On 9/15/2013 7:34 AM, Maia McCormick wrote:
Given the recent discussion about the role of the
list, and the comment
that it was originally intended for beginning callers, I have an absurdly
newbie question to ask: how do you go about putting together a program for
a full (or partial) evening of calling?
I know this is a broad question, but I'm curious to hear everyone's
approaches! (I can certainly specify the question if it's too much as is.)
Maybe more info than you want...
I try to get an idea of the level of the group first. If I've called
for them before, I look at my previous programs. I may also ask other
callers who've worked there recently about their experience, or talk to
the dance manager or programmer.
Once I have an idea of what to expect, I'll start going through my cards
and pulling out dances that I think would be a good fit for the group
and seem like they'd be fun to call. I'm not thinking about program
order at this point, but just pulling out what I call "rough picks," the
pool of dances from which I'll assemble a program. I'm paying attention
to the expected level of the group and also to what I've called recently
(trying to avoid too much duplication from recent programs).
Once I have the rough picks pulled from the card file, I sort them into
dances that start with "neighbor do something (balance, dosido, or
gypsy) and swing" and everything else. It feels to me that starting
more than a couple of dances in a row with N bal & sw gets repetitive.
While programming my most recent dance, I stuck a paper clip onto the
edges of the cards when a dance included a hey, and also I have a
notation at the top of the card to let me know when a dance does not
have a circle L 3/4, and when it's missing either a N or P swing. These
indicators are helpful when I'm scanning my rough picks looking for a
dance with particular characteristics. A searchable database would be
even better, but I'm not there yet.
With all the cards laid out on the table, the N bal&sw dances on one
side and the other ones on the other side, I usually start by trying to
identify good candidates for openers and closers. The first two dances
are usually pretty simple and low-piece-count, since I'm assuming the
new folks will be doing their best just to stay oriented and I want to
help them relax and enjoy the dancing. If the group is really new, the
first dance acts as a "mine sweeper", showing me what the group could
use reinforcement on. By the third dance I often throw in a hey (and I
just read Jack's post so I know I'm not the only one to do this),
usually one where the hey has a really clean and obvious entrance and
exit (Carousel is a dance I like for this, or Flirtation Reel). I'll
often introduce Becket formation around this time as well, and by 5th
dance or so will start to add a few more elements (CA twirl, box the
gnat, things at that level). I usually try to end the first half with
something on the rip-snorty end of the range, but not too hard, often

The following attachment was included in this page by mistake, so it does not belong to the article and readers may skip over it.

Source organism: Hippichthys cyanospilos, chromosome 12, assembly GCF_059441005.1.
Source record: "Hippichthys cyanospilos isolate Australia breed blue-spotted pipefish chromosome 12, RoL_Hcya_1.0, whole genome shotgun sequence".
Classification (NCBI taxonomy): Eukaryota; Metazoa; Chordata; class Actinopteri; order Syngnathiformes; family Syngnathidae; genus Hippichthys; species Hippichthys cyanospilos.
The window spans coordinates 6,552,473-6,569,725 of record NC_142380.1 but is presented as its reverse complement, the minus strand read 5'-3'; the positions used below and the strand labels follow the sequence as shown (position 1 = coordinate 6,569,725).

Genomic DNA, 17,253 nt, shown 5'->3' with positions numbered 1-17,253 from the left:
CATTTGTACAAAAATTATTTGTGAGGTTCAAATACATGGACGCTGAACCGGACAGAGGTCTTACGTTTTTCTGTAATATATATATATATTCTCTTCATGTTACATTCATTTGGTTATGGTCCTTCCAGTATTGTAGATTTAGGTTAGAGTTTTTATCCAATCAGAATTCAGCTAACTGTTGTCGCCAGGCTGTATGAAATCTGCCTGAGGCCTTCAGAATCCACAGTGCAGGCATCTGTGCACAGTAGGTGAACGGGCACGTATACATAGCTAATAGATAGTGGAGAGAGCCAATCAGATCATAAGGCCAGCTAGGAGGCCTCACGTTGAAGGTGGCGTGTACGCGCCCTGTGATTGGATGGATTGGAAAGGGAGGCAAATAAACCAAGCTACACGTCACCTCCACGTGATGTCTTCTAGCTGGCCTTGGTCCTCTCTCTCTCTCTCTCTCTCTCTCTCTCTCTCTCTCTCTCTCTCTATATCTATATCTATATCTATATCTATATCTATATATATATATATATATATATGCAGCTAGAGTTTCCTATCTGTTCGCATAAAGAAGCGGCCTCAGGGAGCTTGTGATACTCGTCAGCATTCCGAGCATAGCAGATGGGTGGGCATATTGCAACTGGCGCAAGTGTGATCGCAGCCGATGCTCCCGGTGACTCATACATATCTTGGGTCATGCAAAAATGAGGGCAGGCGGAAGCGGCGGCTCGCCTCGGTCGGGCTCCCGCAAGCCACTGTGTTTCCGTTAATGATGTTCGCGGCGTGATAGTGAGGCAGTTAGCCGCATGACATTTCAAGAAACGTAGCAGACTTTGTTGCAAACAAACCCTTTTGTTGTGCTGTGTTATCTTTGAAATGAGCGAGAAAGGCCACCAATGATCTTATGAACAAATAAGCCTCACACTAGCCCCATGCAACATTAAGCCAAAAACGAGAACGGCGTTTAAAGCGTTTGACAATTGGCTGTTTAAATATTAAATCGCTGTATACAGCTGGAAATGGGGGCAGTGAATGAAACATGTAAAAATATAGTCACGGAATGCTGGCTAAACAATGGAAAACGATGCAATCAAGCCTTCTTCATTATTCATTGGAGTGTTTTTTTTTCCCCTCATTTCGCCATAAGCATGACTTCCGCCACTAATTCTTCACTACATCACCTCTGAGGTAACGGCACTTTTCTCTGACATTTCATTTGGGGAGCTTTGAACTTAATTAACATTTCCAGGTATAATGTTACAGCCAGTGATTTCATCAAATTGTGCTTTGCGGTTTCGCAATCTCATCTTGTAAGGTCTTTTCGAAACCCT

preceded by something a little smoother.
Second half gets more complex, generally with the hardest dance or two
of the evening the 2nd and/or 3rd ones in. I'm more willing to
challenge the crowd in the second half, but like to end with something
not too thinky and with lots of energy. I'm still dithering about what
makes a dance a good closer. For example, how important is it that the
dance naturally end with a partner swing if everything else about the
dance is great? I've gone both ways. Other callers out there, what
features do you think make a dance a good closer?
Ben's summary of the overall complexity curve of the evening was just
about the same way I see it, as was his mention of having some branching
in the proposed program, some ways to tailor it to newer or more
experienced groups. I often program a slot with a "hard/medium/easy"
group of dances that share similar characteristics but offer different
levels of challenge so that I can easily switch gears without needing to
rearrange what comes after.
Jonathan's comment reminds me that I always forget to use mixers. They
can be huge fun, especially early in the evening, and I'm still working
my way up to calling 4x4s.
As Jack does, I try to vary the structure of the dances, not clumping
too many heys, or 4-in-lines, or wave balances or what-have-you, and
keeping the common elements like M allemande L 1-1/2 spread apart as
well. It gets tricky to find just exactly the right puzzle piece to fit
into a program slot. Sometimes I'm looking for, for example, a dance
with no LL F&B, _with_ a half hey, where the swings are separated by
something other than either a circle or an allemande and that doesn't
start with N bal and sw but features a lot of N interaction. Gotta get
that database happening...
Once I've got a sequence of dances I like, I put it away and then look
at it again the next day. I usually catch something I missed, or make a
change that makes it a stronger program. The rest of the rough pool get
rubber-banded together and kept as emergency spares for the evening, in
case I want to make a last minute change. Saves me having to go through
that whole selection process again.
And I love Woody's suggestion about finding callers who are willing to
give some pre- and post-game commentary. That's a great idea. Might be
tricky to find enough time before and after when you won't be in the
way, but it would be very interesting to do.
My current quandary is this: I would love to get my contra notes into a
database, but my programming process is completely card-based. The
thought process as I put the program together involves having cards all
over the table, all visible at the same time. Those of you who work
exclusively on the computer for your programming, what's your process as
you're winnowing down to a finished program? How do you keep track of
the dances that are the "maybes" and the "yesses", and what do you do
when you've got a slot an have 2 or 3 dances you're considering at the